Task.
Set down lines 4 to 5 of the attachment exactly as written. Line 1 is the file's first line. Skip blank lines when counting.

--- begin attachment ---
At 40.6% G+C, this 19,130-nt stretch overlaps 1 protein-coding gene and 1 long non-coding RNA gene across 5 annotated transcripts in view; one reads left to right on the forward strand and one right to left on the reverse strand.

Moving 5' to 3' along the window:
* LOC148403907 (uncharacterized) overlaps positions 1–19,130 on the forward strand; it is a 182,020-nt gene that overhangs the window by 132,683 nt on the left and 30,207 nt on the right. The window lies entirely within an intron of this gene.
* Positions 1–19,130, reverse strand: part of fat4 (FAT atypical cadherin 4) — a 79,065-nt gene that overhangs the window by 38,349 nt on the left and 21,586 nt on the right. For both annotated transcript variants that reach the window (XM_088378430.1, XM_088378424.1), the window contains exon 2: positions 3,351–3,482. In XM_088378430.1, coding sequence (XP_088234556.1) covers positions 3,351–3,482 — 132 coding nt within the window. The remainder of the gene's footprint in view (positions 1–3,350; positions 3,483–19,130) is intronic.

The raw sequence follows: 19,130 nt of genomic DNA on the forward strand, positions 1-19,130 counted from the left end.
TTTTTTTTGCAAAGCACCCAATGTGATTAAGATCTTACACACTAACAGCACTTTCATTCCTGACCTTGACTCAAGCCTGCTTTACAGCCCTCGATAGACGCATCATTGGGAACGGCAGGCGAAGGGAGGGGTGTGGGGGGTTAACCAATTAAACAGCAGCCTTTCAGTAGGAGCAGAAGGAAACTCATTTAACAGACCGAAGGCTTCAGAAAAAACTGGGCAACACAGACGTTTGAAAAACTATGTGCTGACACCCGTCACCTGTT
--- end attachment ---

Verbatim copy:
* Positions 1–19,130, reverse strand: part of fat4 (FAT atypical cadherin 4) — a 79,065-nt gene that overhangs the window by 38,349 nt on the left and 21,586 nt on the right. For both annotated transcript variants that reach the window (XM_088378430.1, XM_088378424.1), the window contains exon 2: positions 3,351–3,482. In XM_088378430.1, coding sequence (XP_088234556.1) covers positions 3,351–3,482 — 132 coding nt within the window. The remainder of the gene's footprint in view (positions 1–3,350; positions 3,483–19,130) is intronic.

The raw sequence follows: 19,130 nt of genomic DNA on the forward strand, positions 1-19,130 counted from the left end.